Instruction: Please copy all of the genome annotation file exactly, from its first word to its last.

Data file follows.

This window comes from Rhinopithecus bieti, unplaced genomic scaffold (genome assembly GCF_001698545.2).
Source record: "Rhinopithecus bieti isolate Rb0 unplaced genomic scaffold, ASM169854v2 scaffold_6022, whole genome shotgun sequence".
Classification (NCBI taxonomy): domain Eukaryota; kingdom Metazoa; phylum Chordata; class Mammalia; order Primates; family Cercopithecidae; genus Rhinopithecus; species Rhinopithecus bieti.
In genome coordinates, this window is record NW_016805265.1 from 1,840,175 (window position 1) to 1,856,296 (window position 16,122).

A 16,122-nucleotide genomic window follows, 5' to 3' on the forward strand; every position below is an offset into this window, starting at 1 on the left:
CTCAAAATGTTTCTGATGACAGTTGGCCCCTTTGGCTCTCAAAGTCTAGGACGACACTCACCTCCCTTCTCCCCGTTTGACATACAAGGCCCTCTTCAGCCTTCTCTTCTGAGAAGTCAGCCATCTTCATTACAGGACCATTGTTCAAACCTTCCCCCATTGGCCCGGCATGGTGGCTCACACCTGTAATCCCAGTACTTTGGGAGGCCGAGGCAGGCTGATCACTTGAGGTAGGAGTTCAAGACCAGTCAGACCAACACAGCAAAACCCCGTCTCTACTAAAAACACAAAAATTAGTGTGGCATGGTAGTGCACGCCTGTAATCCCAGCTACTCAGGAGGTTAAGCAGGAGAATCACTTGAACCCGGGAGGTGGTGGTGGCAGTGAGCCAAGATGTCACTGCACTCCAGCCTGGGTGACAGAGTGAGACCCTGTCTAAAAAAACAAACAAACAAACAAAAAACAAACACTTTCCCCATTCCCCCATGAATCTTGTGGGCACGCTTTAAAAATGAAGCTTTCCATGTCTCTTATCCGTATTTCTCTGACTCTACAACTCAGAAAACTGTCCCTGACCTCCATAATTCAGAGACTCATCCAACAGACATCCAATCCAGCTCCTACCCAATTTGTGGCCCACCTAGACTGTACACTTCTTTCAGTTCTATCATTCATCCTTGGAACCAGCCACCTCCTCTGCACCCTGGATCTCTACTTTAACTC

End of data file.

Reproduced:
This window comes from Rhinopithecus bieti, unplaced genomic scaffold (genome assembly GCF_001698545.2).
Source record: "Rhinopithecus bieti isolate Rb0 unplaced genomic scaffold, ASM169854v2 scaffold_6022, whole genome shotgun sequence".
Classification (NCBI taxonomy): domain Eukaryota; kingdom Metazoa; phylum Chordata; class Mammalia; order Primates; family Cercopithecidae; genus Rhinopithecus; species Rhinopithecus bieti.
In genome coordinates, this window is record NW_016805265.1 from 1,840,175 (window position 1) to 1,856,296 (window position 16,122).

A 16,122-nucleotide genomic window follows, 5' to 3' on the forward strand; every position below is an offset into this window, starting at 1 on the left:
CTCAAAATGTTTCTGATGACAGTTGGCCCCTTTGGCTCTCAAAGTCTAGGACGACACTCACCTCCCTTCTCCCCGTTTGACATACAAGGCCCTCTTCAGCCTTCTCTTCTGAGAAGTCAGCCATCTTCATTACAGGACCATTGTTCAAACCTTCCCCCATTGGCCCGGCATGGTGGCTCACACCTGTAATCCCAGTACTTTGGGAGGCCGAGGCAGGCTGATCACTTGAGGTAGGAGTTCAAGACCAGTCAGACCAACACAGCAAAACCCCGTCTCTACTAAAAACACAAAAATTAGTGTGGCATGGTAGTGCACGCCTGTAATCCCAGCTACTCAGGAGGTTAAGCAGGAGAATCACTTGAACCCGGGAGGTGGTGGTGGCAGTGAGCCAAGATGTCACTGCACTCCAGCCTGGGTGACAGAGTGAGACCCTGTCTAAAAAAACAAACAAACAAACAAAAAACAAACACTTTCCCCATTCCCCCATGAATCTTGTGGGCACGCTTTAAAAATGAAGCTTTCCATGTCTCTTATCCGTATTTCTCTGACTCTACAACTCAGAAAACTGTCCCTGACCTCCATAATTCAGAGACTCATCCAACAGACATCCAATCCAGCTCCTACCCAATTTGTGGCCCACCTAGACTGTACACTTCTTTCAGTTCTATCATTCATCCTTGGAACCAGCCACCTCCTCTGCACCCTGGATCTCTACTTTAACTC